It's a heartbreaking position to me, and I think Ehud Barak did terrible damage to Israel in 2000 in offering the division of Jerusalem because it set a norm, it destroyed a consensus in the West of an undivided Jerusalem. It was US policy until then, not only Israeli policy - but how is the United States going to be more Catholic than the pope? So that's the new reality. It would be heartbreaking, but it would be acceptable. Peace is the ultimate objective. If that's what it takes, that's what it takes.

You said a couple of years ago that the right man to lead Israel was then opposition leader Binyamin Netanyahu. Now that he's prime minister, do you still believe that?

Between '96 and '99, the total number of Israeli dead from terrorism was in the 30s. Given what followed, the thousand Jews killed in the second intifada, I would call that very successful. He also gave away very little. [Yitzhak] Rabin and [Shimon] Peres and Barak gave away a lot and got nothing but war in return... I thought Netanyahu was pretty successful in basically holding the line.

I supported [Ariel] Sharon's withdrawal from Gaza, even though Bibi opposed it. People think in retrospect they should not have withdrawn, I think they should have. So I was pretty much a supporter of Sharon and Kadima and the vision that they had, but the Palestinians have decided the Kadima approach was dead by their reaction to the Gaza withdrawal, so that's dead. So we want someone who won't give away the store for dreams, which is what Peres and Rabin did. That happens to be Bibi, and I'm not too happy about the way his cabinet shaped up, but that's a function of the dysfunctional Israeli political system. I don't think he would have chosen his cabinet that way had he had the free hand of an American president.

How do you think he'll manage with the new American president?

I don't know. I think it could be rough. I think [Avigdor] Lieberman as foreign minister is going to be very, very difficult for Israel.

How so, and are those attitudes towards Lieberman legitimate or based on misperceptions?

The fact that he is so reviled in the West, whether for legitimate reasons or not, in and of itself is a reason why he shouldn't be foreign minister, even if it's not just. You don't start out an administration if you can help it with a foreign minister who is exceedingly unpopular in the capitals to which you're about to send him.

And what about the relationship between Obama and Netanyahu themselves?

I'm not that sure that that in and of itself is a recipe for disagreement or unpleasantness. I just don't know, but I don't think there's any reason to assume that.

You said that it's important Israel receive strong support from America. Are you confident that Obama will provide that support?

I don't know and I don't know that anybody does. We've elected a very mysterious man in many, many ways - the most unknown man ever to be elected president of the United States, in the sense of people's experience with him and his own experience. So we have no idea.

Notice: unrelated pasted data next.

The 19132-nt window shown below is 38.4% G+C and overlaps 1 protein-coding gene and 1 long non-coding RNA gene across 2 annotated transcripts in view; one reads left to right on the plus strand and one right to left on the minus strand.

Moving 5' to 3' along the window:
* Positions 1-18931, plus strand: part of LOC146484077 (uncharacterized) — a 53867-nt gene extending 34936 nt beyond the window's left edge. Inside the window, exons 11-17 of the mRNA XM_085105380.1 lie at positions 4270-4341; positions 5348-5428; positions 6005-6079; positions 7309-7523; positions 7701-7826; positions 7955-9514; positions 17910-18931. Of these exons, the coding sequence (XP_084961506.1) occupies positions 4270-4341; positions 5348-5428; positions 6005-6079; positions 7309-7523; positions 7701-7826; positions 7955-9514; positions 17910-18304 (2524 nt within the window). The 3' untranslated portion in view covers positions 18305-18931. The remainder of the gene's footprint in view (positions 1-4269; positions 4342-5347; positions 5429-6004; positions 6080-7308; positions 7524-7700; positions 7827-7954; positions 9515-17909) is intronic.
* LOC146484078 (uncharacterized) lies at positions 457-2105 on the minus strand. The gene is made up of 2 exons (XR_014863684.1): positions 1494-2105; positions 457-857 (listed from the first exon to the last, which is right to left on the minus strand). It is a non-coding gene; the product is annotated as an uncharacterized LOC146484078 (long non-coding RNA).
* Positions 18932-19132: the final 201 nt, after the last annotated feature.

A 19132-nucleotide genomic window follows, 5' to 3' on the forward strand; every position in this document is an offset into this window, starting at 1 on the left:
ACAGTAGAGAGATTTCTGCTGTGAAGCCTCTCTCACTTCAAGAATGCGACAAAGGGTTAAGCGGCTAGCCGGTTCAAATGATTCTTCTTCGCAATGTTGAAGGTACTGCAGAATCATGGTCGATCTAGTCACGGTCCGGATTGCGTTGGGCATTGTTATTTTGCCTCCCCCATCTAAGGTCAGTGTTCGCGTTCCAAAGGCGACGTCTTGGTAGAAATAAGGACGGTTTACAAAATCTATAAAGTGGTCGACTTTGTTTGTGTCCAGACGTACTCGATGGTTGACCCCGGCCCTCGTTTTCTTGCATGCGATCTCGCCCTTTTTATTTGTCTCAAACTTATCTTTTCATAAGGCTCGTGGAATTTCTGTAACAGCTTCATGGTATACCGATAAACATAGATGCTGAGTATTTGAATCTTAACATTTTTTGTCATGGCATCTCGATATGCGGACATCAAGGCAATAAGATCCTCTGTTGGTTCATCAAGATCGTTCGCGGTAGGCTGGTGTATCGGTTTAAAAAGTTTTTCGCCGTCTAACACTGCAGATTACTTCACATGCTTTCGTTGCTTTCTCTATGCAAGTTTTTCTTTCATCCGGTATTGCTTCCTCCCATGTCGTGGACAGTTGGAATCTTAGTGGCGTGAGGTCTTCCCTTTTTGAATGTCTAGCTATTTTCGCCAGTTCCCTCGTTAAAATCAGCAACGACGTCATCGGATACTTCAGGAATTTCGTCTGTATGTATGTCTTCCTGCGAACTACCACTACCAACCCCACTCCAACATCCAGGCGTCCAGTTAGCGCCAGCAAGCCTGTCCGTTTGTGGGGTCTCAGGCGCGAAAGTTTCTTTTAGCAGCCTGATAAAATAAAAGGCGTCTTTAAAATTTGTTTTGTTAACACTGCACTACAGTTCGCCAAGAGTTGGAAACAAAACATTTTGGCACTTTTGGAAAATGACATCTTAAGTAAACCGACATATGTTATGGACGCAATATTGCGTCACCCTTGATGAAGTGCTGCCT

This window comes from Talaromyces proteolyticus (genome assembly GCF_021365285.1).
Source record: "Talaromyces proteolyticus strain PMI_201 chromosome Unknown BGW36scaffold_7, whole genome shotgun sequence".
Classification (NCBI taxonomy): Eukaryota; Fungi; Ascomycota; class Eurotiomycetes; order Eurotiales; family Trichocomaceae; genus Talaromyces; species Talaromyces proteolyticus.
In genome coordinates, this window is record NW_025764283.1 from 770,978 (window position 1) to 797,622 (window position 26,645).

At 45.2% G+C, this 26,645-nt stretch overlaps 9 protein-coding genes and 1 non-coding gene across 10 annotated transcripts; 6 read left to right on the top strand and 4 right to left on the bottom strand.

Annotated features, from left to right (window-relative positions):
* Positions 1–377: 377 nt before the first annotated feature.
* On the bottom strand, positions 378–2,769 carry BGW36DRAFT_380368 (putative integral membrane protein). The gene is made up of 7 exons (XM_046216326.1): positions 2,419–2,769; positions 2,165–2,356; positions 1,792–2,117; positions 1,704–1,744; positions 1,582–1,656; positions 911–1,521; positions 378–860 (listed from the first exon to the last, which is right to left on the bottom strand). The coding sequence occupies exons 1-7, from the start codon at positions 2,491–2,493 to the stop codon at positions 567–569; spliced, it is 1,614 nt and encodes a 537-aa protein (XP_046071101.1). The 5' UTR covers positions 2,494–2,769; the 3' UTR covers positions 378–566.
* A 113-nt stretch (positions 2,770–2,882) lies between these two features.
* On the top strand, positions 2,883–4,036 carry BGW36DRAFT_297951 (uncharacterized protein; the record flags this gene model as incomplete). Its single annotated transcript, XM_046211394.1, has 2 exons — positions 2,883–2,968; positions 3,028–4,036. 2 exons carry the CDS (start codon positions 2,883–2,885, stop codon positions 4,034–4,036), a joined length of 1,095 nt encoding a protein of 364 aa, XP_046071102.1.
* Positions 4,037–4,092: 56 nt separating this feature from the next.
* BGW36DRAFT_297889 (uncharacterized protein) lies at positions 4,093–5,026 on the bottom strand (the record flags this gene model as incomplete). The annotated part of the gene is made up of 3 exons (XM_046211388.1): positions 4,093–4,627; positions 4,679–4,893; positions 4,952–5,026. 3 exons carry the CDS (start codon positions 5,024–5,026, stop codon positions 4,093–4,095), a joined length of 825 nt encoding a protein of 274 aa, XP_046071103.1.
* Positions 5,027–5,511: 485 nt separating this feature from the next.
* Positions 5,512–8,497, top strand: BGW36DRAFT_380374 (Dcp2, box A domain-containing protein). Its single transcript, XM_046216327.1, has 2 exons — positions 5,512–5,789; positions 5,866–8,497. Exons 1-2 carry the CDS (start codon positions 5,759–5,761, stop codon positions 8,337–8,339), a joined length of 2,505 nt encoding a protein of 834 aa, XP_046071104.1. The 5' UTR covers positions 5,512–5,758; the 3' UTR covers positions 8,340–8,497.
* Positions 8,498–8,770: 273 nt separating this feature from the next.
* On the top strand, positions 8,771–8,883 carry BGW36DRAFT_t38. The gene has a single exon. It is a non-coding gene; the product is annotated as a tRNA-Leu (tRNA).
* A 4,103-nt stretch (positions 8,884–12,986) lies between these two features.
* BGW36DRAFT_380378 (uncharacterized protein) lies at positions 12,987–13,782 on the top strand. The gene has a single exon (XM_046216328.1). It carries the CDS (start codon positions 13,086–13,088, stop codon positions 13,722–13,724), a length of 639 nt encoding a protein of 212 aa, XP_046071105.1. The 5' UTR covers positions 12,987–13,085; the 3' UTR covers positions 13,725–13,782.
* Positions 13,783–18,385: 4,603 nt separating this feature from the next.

Should we have some ominous music playing in the background now?

No. I mean, who would have predicted that George W. Bush would have been the most pro-Israel president since Harry Truman? There wasn't much in his background ever to suggest that, and yet he was. I really don't know what Obama's policies will be. It's hard to read it from his advisers. Some are pretty strongly pro-Israel. Others are less so.

What do you think about his policy of outreach to Iran?

I'm skeptical that these overtures will work, but let's see what he brings home.

Do you think it could work?

I don't think anything will come of it, but then I'm a cynic.

But theoretically, do think engagement can work?

You go the extra mile so that you're in position to do stuff afterward. Will he do stuff afterward? I doubt it.

What if Israel does?

If Israel does, it will be a very difficult day. All hell will break loose.

What about the American response?

We'll get blamed one way or the other, though I'm sure we will not be involved.

Do you see it playing out the way it reportedly did under George W. Bush, with him telling Israel to hold off?

We'll give them the red light, but if Israel feels an existential threat, it will do what it did in '67. Johnson gave Israel the red light as well, and they went ahead and attacked Egypt. They had to. I think the Israelis feel the same way. They just better succeed, like in '67. If you're going to go against the American red light, you better make sure you get the job done; '67 would have been disaster otherwise. This will be a disaster otherwise too.

Looking back over the last eight years, how do you feel about the positions you took, many of which are criticized today? You said you still think disengagement was the right thing to do. What about the invasion of Iraq? Is there anything you need to rethink?

There's always a lot to rethink. Basically I think history will see that the Iraq war was worth it. I think it will look at the Iraq war the way we look at the Korean War, which claimed almost 10 times as many American lives: We didn't get everything that we wanted. It was much more costly than we had expected. But if Iraq continues on the current trajectory, it will end up as a strategic ally in the region, which should be a tremendous advance for the United states. So I think history will look at it with the same balanced but probably favorable view if that outcome is achieved.